More about Falcões and Jaguares
This flexibility allows the Portuguese F-16s to perform Air Defense missions also in the NATO context on the occasion of Baltic Air Policing. From August 31, 2021 a joint detachment of 4 Danish F-16 and 4 Portuguese F-16 – based in Šilauiai, Lithuania – will protect the skies above the Baltic States and Sea. Danish and Portuguese Air Forces are leading NATO’s Baltic Air Policing mission.
Still within NATO, the “Jaguares” are part of the Tiger Association that organize the annual Tiger Meets, during which member squadrons gather for exercises, conferences, and public relations. The Association of Tiger Squadrons was established to improve relationships and promote cooperation between individual squadrons within NATO. Each of these squadrons had a Tigers’ head in their squadron crest. The 2021 edition was hosted at Air Base no. 11 in Beja and was organized by Squadron 301 Jaguares of the Portuguese Air Force that was recognized and awarded with the “Silver Tiger” trophy in NTM 2019. The Squadron which won the “Silver Tiger” trophy in the last edition has the responsibility of organizing NTM.
As usual, Tiger Meet aircrafts are painted in ‘Tiger stripes’, here is an example about F-16 of Squadron 301 Jaguares:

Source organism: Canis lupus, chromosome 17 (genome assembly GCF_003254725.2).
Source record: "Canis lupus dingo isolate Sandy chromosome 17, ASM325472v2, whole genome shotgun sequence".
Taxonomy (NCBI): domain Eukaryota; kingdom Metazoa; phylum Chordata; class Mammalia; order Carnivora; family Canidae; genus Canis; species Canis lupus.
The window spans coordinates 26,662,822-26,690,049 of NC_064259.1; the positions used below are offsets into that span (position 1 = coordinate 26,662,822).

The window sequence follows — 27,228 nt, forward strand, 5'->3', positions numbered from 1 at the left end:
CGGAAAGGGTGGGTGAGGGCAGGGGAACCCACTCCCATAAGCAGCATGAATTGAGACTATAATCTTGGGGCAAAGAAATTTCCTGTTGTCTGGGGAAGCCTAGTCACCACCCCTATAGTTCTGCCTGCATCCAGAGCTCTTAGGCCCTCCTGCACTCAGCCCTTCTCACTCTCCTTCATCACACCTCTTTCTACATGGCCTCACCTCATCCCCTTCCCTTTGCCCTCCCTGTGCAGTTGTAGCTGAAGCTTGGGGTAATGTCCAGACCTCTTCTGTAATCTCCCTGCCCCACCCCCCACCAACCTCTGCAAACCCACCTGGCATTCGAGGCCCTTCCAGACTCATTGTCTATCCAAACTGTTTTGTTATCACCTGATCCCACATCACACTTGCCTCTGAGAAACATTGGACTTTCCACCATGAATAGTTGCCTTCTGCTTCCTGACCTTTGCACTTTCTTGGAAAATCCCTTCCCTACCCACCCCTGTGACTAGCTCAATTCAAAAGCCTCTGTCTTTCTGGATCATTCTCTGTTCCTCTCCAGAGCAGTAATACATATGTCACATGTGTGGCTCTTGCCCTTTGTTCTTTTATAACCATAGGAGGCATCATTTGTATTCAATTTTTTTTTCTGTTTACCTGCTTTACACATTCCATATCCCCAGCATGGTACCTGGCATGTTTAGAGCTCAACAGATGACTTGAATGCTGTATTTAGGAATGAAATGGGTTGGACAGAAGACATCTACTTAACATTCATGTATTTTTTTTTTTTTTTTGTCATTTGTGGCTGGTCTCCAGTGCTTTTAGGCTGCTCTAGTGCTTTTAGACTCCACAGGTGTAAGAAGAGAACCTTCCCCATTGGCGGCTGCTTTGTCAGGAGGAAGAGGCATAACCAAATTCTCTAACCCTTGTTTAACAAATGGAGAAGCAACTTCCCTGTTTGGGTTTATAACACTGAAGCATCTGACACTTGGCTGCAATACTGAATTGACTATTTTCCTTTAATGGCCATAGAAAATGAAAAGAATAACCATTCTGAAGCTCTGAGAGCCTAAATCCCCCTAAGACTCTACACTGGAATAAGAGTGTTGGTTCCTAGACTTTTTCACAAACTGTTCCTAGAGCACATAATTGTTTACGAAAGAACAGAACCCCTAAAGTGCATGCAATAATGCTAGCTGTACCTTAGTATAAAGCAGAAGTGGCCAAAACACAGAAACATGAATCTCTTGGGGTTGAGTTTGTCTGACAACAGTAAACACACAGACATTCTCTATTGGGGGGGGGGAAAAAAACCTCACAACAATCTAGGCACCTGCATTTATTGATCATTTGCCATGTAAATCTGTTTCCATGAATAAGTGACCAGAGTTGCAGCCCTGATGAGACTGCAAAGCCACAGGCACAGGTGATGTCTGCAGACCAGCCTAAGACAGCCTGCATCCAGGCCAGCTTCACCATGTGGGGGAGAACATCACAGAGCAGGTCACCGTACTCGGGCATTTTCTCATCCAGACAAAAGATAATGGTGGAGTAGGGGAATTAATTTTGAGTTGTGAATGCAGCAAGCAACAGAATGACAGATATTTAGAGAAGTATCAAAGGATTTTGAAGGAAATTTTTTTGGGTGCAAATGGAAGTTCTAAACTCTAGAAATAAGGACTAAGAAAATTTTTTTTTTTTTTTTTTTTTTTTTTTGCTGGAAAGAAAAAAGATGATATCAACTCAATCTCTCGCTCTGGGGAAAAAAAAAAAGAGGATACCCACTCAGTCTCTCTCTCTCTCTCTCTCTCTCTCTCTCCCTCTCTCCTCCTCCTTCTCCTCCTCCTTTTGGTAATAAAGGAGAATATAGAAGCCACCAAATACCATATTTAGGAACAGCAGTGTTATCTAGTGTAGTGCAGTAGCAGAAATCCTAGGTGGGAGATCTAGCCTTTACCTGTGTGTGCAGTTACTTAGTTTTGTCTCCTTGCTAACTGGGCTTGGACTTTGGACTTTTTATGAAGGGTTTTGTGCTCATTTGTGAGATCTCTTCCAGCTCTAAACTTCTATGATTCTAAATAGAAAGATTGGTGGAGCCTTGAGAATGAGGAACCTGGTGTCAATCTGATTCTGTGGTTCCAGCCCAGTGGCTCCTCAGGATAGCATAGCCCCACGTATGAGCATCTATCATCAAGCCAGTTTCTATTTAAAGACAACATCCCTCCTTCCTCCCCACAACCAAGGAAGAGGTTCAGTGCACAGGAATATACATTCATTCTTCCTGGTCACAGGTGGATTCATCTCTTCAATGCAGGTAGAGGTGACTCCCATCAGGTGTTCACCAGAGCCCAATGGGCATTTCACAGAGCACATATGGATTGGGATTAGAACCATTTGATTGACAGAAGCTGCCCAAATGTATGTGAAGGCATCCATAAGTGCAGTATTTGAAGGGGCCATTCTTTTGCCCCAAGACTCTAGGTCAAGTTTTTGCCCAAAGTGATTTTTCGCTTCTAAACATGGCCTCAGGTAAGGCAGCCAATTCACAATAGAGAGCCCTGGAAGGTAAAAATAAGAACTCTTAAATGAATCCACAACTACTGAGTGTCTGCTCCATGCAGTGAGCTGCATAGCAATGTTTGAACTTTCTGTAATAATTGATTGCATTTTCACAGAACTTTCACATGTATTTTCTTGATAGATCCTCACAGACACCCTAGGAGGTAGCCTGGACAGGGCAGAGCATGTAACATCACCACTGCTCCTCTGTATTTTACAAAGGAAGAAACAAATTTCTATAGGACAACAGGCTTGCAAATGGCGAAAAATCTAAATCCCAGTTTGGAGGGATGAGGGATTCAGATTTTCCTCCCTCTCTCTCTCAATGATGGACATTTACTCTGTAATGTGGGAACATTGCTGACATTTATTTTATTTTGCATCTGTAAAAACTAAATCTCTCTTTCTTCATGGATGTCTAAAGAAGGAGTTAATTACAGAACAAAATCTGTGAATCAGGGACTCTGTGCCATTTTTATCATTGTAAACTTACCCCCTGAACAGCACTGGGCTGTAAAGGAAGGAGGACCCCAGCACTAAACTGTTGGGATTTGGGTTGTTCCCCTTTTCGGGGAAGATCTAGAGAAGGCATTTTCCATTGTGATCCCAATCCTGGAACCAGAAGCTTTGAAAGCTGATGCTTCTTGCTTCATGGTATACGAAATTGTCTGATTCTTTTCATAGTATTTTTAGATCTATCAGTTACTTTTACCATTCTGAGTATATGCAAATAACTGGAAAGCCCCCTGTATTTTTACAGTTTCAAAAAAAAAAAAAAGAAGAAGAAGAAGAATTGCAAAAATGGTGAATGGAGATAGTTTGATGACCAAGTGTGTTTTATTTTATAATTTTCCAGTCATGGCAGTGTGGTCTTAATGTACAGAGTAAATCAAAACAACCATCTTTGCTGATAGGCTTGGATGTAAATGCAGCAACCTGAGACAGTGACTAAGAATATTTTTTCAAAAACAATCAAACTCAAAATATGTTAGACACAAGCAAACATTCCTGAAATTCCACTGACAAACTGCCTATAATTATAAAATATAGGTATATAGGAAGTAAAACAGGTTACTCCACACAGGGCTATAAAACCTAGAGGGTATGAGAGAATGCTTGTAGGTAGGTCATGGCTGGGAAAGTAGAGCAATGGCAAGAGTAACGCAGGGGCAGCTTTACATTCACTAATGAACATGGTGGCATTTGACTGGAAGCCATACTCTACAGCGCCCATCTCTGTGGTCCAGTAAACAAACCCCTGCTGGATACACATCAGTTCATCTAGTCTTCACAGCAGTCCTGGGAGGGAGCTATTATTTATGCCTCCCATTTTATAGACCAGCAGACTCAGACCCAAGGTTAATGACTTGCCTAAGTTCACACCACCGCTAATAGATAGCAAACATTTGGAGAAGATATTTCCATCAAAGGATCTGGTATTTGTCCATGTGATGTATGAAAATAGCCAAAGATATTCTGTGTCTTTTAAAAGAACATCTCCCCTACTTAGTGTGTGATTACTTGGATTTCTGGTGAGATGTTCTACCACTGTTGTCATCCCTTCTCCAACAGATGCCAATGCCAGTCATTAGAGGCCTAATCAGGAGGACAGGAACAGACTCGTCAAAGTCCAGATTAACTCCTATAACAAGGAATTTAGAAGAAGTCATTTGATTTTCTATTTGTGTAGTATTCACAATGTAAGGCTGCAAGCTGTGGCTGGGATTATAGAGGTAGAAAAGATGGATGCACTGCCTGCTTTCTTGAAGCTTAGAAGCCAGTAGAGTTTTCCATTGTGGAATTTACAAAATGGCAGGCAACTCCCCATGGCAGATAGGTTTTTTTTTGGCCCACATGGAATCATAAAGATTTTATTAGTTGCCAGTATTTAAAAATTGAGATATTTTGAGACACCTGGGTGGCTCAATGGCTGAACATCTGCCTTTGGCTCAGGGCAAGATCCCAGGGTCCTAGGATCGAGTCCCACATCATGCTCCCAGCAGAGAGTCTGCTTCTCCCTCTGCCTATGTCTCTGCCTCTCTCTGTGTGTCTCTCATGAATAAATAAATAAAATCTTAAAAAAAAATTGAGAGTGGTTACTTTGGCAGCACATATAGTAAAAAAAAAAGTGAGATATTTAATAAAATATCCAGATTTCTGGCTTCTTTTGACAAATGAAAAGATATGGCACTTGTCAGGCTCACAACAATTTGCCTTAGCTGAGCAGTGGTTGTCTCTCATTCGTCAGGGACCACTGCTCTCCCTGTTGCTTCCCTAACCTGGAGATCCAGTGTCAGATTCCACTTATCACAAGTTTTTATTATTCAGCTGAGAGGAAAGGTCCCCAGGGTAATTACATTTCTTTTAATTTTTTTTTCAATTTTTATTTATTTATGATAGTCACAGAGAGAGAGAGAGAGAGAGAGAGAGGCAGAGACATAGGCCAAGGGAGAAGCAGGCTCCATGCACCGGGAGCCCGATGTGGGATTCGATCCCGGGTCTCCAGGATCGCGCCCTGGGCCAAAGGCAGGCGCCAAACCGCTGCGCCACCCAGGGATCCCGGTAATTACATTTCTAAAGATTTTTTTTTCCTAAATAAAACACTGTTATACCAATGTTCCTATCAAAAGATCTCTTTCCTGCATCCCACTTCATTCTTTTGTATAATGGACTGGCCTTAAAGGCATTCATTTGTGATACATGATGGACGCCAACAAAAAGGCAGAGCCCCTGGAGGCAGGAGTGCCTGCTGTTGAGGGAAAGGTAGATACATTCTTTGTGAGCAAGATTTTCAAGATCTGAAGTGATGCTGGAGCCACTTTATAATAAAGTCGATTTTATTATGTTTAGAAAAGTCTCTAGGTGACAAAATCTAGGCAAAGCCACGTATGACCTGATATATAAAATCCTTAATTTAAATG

As the Commander of Jaguares “Driller” told us during the interview, NTM 2021 was a great success despite the problems related to the covid. For the first time, in fact, night operations were introduced in NTM. Considering the pandemic situation, the PRTAF staff faced this challenge with great determination and commitment in order to establish a safe environment for the air operation development.
Another opportunity for cooperation with other states is the Multi National Fighter Program (MNFP), of which Portugal has become a member since 2000. Through the MNFP, all participating states cooperate to continue improving the efficiency of the F-16 fleet and developing upgrades until the end of its operative life.
For A2A refuelling, Portuguese Air Force make use of the collaboration with Airbus Defense & Space. The Portuguese F-16s are qualified to be refuelled mid-flight from the Airbus A330 tankers of the multinational MRTT (Multi Role Tanker Transport Capability) fleet. The MRTT-C fleet currently consists of eight Airbus A330 MRTT aircraft, scheduled for delivery between 2020 and 2023. This multinational fleet arrangement is a cost-effective and flexible solution, reducing the European shortage in AAR capabilities
In April 2020 Portuguese Air Force’s F-16Ms were the first to be refuelled mid-flight through Airbus’s innovative A3R automatic system equipped on an A330 MRTT. Once the boom system is activated by the air refuelling operator (ARO), the A3R flies the boom (the rigid telescopic tube which is attached to the rear of the tanker) automatically and maintains the alignment between the boom tip and the receiver receptacle with an accuracy of a couple of centimeters .
About the maintenance, we interviewed the Chief of maintenance group who gave us some interesting information.
All the F-16 in Monte Real are shared between Jaguares and Falcões, except the special colour ones. So, in Monte Real there is one maintenance group working for both Squadron 201 and 301. The maintenance group do the scheduled maintenance and carry out the major overhaul every 300 hours for all F-16. All the maintenace works are made in Monte Real except some specific tasks like engine core maintenance. The heavy maintenance on a F-16 may take up to 3 months.